Democracy is a fragile plant. We must tend to it in order for it to flower and bear fruit. In recent times representative democracy has been much maligned. MPs have been treated as ‘traitors’ or ‘enemies of The People’ if they’ve questioned the merits of different Brexit options facing the country. The “will of the people” is a term thrown around as soon as disagreement is raised. Against this backdrop we run the risk of our fragile plant withering away.
Now MPs are being railroaded by Theresa May to vote on all the Lords amendments to the EU Withdrawal Bill under a barrage of intimidation from the tabloids. There may be successful rebellions against the government’s destructive line, but hard Brexiteers will then brand this as ‘Brexit betrayal’ and not ‘taking back control’ as they famously described parliament sovereignty during the referendum campaign. Clearly, nothing but the most brutal Brexit will satisfy them. People voted Leave for many different reasons - I heard many of them on the doorstep in my native North East. The final deal may or may not reflect their intentions - democracy demands that we check.
I come from a proud trade union past. Before being elected as a Labour MEP for the North East of England, I worked for 15 years in the trade union movement. Every trade unionist worth their salt knows that after getting a narrow mandate from your membership to negotiate, you tread very carefully and all finalised agreements have to be well-endorsed by the membership for democratic endorsement.
In June 2016 the people gave an extremely narrow mandate to the government on what is becoming an increasingly complex question. This Tory government lost its majority last summer after specifying a polarising, hard exit proposal. And today our minority government are neither capable of uniting in the cabinet nor in parliament on the route that should be taken.
With 10 months to go before ‘Brexit day’ on 29 March 2019, our government have still not told our negotiating partner - the EU27 - what it is exactly that we want as we leave the EU. In all my time as a trade union negotiator - where I’ve seen good and bad negotiating strategies - nothing to compare to this shambles. Jeremy Corbyn put this perfectly during this week’s PMQs: “It is not the opposition negotiating Brexit… and, sadly, it’s not the government either.”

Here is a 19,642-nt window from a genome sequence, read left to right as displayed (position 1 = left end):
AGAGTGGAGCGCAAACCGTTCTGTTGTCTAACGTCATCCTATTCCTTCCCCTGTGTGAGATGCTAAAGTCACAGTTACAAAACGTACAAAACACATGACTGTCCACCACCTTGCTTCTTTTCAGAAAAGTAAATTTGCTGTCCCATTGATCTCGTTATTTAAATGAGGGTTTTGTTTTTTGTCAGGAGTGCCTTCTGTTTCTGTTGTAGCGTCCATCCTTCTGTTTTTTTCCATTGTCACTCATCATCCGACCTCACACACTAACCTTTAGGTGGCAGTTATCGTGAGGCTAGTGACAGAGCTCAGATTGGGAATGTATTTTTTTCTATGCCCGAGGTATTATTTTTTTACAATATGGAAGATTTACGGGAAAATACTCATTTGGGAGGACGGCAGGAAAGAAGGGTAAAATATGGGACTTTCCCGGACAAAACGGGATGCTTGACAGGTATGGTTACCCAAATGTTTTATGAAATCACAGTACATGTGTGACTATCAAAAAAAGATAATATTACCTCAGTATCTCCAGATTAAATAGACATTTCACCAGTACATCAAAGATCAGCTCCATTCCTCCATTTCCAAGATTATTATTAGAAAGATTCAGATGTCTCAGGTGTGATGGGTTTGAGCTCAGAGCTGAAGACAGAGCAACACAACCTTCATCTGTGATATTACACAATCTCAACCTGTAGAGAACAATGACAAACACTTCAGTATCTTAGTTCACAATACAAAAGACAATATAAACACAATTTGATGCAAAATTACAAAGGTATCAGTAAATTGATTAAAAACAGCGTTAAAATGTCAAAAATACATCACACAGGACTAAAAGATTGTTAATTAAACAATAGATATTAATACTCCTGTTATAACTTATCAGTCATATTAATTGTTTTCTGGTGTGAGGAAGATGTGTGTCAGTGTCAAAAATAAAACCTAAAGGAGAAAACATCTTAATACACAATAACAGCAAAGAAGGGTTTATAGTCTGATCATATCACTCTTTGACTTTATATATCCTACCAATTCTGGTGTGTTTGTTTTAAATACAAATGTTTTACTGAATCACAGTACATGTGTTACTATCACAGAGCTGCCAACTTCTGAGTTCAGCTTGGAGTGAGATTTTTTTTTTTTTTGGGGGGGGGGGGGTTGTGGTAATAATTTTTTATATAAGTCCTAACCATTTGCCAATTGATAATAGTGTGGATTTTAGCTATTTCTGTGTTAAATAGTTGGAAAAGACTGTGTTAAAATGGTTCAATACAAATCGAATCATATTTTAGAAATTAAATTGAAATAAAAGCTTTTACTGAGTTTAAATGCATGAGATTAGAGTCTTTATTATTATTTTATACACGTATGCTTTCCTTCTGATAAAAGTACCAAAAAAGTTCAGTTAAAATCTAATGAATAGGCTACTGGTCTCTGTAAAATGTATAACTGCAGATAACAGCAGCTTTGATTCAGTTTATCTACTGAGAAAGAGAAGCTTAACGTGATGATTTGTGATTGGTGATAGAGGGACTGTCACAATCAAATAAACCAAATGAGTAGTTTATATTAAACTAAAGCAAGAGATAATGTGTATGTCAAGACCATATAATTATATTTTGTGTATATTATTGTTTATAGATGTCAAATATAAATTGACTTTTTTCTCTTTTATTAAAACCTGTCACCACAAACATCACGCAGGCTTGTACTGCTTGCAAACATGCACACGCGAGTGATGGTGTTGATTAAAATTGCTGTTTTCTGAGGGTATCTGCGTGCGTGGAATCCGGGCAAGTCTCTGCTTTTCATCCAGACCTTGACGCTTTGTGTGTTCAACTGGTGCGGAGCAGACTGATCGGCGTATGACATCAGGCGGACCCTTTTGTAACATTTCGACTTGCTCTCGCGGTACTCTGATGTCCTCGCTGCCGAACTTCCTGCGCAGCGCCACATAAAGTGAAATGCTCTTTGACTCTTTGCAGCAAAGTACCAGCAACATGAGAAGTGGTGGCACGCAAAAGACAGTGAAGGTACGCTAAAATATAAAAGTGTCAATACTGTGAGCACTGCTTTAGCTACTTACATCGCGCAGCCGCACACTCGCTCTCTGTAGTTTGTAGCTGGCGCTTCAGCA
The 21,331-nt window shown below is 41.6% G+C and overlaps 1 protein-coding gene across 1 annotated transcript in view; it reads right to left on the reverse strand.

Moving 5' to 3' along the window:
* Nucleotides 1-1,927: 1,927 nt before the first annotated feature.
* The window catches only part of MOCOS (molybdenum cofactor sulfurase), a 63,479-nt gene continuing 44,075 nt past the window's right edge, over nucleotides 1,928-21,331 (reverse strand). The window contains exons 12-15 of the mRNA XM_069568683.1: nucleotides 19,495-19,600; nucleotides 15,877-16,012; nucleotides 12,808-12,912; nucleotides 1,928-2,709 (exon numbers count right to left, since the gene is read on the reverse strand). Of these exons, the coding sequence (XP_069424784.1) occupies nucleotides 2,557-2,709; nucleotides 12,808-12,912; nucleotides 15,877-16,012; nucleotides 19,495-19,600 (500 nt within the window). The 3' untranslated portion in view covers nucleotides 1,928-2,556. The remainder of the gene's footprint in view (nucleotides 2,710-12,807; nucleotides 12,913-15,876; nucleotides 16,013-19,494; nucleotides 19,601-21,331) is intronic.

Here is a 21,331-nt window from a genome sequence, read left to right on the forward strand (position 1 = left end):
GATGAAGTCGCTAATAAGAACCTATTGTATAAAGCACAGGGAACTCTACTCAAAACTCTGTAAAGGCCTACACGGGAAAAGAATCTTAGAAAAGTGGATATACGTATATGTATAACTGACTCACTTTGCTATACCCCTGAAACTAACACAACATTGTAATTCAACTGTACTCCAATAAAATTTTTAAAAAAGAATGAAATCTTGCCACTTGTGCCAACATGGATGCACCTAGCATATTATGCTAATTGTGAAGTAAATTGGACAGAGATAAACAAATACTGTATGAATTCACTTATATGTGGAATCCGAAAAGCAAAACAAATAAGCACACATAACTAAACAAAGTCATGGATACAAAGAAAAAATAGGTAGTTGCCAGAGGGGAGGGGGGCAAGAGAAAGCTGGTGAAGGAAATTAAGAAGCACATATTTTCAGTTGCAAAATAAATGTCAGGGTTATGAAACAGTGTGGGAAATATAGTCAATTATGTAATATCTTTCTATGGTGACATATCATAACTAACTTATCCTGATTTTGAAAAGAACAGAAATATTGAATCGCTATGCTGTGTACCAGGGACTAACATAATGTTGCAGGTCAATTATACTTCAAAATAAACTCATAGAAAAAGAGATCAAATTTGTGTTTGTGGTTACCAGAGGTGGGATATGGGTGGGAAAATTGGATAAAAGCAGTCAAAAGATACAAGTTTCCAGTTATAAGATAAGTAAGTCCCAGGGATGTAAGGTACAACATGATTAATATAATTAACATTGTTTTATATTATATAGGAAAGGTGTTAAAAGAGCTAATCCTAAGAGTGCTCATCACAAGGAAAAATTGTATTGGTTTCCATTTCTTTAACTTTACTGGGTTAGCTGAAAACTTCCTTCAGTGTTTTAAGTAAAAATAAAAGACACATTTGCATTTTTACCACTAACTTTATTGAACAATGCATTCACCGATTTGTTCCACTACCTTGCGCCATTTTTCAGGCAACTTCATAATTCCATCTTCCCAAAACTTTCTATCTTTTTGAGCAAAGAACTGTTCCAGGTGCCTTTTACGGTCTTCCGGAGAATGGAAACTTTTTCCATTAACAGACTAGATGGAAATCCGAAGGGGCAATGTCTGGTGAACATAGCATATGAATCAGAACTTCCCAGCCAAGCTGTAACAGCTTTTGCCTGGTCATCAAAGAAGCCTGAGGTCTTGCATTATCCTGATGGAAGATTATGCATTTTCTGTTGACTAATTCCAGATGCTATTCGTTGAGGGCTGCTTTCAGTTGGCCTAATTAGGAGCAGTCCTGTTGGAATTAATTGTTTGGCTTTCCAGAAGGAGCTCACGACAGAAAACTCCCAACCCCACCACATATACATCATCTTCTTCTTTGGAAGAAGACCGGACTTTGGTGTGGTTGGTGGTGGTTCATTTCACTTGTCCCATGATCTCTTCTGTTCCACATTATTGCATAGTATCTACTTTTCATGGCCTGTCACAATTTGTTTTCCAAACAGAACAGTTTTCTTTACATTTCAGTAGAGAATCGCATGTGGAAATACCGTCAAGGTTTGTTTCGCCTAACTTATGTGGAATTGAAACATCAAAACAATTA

Politicians rarely admit that they’ve changed their minds publicly. In February, I spoke to Labour members in Hexham and was asked if I was in favour of a referendum on the final deal, I said: “The referendum was about returning sovereignty to the UK Parliament. Parliament is where any final Brexit decision and agreement on the terms should be made”. But I’m reluctantly convinced that only the general public will be able to resolve what they started in June 2016.
I believe that the only way forward for Leave and Remain voters is that, just as union members vote on final collectively-negotiated deals on the basis of a recommendation and explanation from the union negotiators of what has been gained and what has been conceded, the general public must have their say through a People’s Vote. To finalise Brexit without one is to blindly put our trust in a government that hasn’t made any significant progress in these negotiations in over a year.
So I will be heading to London on the 23 June to join with people from many walks of life, from all four corners of the country, to ask that whatever the UK government negotiates with the EU27 is put back to the people for their agreement. Why not join me? If not now, when?
Democracy is a fragile plant. It depends on the water of public scrutiny and the light of public engagement: a People’s Vote will provide both.